With all of the big E3 press conferences over I have put together a list of the games shown that I'm excited about and is very likely to purchase. They are the following:

New Super Mario Bros U (WiiU)
Rayman Legends (WiiU)
Epic Mickey Power of Illusion (3DS)
New Super Mario Bros 2 (3DS)
Paper Mario Sticker Star (3DS)
Luigi’s Mansion Dark Moon (3DS)

They all have somethings in common, things that are very revealing about my fairly narrow preferences when it comes to video games. They are all for Nintendo platform, 4 out of 6 are even first party Nintendo titles and all those first party titles are Mario games. 4 out of 6 are side scrolling platforming games with the other two (Paper Mario & Luigis's Mansion) arguably being some sort of platforming hybrids.

It should be very clear from this list that I am absolutely in love with Mario, he is my favorite video game character. Not so much for his 'brilliant' character design but for the consistent quality of the titles bearing his name.

As I have gotten older my tastes in games have become ever more conservative, I love Nintendo games because they play and most importantly feel the same way Nintendo games always have. Sure there are added gimmicks to change up the experience but the essence stays the same. You might have noticed that Pikmin 3 is not on my list, even if this is a Nintendo title it is a bit too unorthodox for my taste.

Epic Mickey and Rayman Legends are not Nintendo games but both are 2d side scrollers, a genre I was raised on and with obvious appeal to someone like me who is not fully comfortable with the turns main stream gaming has taken the last two generations.

Wednesday, May 30, 2012

I never knew this existed!

I have this tradition where I play through Super Mario World about once a year. For some reason I have never seriously tried to beat Star Road in any of these playthroughs. I usually just take the quickest way to Bowser, kick his ass and turn the console off. That I never gave Star Road a chance is a bit weird since the place always fascinated me as a kid, plus it is not terrible difficult, I beat its 5 levels in about 30 minutes. What really surprised me is what came after, it turns out there is this whole secret world known as Special World. Its levels are a big mishmash of elements grabbed from other worlds, in many ways they remind me of the fan made Super Mario World levels that have become so popular, except for the near impossible difficulty of many fan creations. The challenge of Special World is actually quite manageable.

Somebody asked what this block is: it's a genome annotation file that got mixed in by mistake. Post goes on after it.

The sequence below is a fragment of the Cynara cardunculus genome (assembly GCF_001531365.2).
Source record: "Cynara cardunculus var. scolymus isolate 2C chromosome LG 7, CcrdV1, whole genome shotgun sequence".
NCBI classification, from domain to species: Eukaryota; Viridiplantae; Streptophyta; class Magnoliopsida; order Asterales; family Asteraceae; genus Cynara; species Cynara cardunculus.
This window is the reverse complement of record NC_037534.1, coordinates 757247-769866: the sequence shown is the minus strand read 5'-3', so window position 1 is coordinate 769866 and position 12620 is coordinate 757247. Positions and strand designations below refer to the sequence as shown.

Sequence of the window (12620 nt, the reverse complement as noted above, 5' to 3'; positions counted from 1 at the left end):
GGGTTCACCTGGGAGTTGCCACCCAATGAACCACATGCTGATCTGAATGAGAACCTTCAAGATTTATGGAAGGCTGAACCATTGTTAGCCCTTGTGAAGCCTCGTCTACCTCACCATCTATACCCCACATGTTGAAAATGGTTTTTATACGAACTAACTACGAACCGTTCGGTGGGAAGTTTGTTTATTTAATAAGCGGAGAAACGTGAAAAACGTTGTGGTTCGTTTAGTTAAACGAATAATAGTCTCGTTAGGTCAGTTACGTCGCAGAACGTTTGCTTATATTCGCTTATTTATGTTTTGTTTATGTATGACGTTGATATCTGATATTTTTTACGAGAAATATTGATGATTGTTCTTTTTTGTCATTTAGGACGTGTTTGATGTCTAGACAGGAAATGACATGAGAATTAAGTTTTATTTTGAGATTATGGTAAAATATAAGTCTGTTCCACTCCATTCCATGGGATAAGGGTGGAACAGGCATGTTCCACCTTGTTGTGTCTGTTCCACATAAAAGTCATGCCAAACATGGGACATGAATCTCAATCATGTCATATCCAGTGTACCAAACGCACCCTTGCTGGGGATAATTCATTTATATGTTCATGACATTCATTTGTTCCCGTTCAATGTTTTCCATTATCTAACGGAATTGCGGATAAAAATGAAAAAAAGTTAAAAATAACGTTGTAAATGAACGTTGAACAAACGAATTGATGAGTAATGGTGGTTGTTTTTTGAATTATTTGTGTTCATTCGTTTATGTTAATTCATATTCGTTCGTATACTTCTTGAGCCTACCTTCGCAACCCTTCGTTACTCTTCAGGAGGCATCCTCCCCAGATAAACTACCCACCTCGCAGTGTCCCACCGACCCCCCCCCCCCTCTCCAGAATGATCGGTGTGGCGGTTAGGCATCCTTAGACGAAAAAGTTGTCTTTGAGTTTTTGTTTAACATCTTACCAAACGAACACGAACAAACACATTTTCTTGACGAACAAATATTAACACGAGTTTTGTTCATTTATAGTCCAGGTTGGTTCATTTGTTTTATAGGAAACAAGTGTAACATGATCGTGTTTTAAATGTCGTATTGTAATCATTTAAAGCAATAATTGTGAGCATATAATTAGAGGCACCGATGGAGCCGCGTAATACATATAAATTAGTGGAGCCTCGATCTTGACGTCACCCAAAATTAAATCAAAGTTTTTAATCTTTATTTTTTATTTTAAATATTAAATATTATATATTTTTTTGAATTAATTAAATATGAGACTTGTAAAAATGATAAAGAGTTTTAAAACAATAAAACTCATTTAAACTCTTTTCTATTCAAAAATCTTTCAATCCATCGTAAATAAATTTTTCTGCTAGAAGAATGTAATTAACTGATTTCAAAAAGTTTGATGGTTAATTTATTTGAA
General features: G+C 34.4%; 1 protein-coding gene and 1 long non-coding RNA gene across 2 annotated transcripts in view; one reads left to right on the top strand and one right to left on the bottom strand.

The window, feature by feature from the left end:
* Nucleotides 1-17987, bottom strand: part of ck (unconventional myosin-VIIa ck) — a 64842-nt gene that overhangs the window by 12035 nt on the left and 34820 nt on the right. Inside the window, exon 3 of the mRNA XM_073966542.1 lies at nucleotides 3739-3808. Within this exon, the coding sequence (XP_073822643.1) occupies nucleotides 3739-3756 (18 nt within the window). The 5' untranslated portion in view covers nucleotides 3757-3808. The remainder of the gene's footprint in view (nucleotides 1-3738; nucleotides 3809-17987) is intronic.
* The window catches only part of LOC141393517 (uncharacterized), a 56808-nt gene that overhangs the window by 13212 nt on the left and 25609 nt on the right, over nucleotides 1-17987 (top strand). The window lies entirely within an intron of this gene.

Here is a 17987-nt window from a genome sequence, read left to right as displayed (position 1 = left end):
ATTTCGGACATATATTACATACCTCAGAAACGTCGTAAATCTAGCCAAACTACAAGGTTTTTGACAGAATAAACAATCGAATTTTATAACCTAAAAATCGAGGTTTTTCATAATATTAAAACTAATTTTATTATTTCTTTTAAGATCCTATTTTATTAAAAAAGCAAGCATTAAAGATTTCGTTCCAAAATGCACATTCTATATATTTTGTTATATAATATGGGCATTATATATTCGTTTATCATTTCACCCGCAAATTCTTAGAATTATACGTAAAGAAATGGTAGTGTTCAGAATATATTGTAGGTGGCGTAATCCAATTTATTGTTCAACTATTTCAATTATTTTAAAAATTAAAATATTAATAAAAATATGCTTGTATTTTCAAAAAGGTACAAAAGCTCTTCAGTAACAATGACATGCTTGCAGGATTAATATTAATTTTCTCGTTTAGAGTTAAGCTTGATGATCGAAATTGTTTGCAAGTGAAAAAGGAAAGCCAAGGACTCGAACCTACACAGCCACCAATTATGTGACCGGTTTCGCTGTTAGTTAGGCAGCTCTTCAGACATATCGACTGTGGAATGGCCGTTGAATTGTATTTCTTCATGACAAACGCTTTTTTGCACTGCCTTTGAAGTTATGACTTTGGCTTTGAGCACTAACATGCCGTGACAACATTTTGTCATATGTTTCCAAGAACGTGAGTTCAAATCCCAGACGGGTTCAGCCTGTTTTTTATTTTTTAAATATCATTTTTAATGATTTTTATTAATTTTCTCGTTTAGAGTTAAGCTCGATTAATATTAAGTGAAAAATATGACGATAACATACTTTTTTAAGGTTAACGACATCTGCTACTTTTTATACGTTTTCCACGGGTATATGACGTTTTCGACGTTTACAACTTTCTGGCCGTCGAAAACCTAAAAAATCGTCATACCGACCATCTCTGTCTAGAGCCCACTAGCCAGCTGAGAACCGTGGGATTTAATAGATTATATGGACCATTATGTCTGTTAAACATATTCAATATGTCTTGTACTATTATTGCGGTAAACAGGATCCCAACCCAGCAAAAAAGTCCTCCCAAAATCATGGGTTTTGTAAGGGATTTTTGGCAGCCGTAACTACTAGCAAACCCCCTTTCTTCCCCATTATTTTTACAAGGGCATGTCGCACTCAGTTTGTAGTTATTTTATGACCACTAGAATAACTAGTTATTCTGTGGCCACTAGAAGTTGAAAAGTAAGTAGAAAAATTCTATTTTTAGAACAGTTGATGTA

The world design as seen in the screenshot above is almost overly bland, the most memorable thing about it might be the attention grabbing names of the levels: Gnarly, Tubular, Way Cool, Awesome, Groovy, Mondo, Outrageous and finally Funky. At the end of the unusually long level ‘Funky’, as the timer is counting down towards zero the player is greeted by the message "YOU ARE A SUPER PLAYER!" spelt out with gold coins, quite possible the first instance of fourth wall breaking in a Nintendo game, at least on the SNES.

What is possibly more interesting is what happens after the player completes this odd world. The overworld changes in to an autumn theme and it appears to be Halloween in Dinosaur Land, the Koopas are dressed up as Mario and Luigi with ridiculous looking huge heads and the Piranha Plants are hiding inside scary looking pumpkins. So not only did there exist a secret world I knew nothing about, there was this whole hidden alternative version of Super Mario World.

Friday, April 6, 2012

Brilliant game design

Skyward Sword is in many ways a traditional 3D Zelda experience, not much different from its roots on the N64. Yet it is also full of clever new ideas and creativity. My favorite example of this involves time warping orbs and a dried up lake reminiscent of the Aral Sea.

These magical orbs work in such a way that when activated they transforms the area immediately around them back to the state which it was in an earlier time. As you can imagine the leads to some mind twisting puzzles, the coolest of which is when one of the orbs is attached to an old ship. This ship is found at the edge of a sprawling desert that once was a great lake. When the orb is activated a small patch of desert land around the boat actually shifts back in time, transforming sand in to water. So Link is able to ride his boat around the vast desert as the sand dunes continuously change shape around him.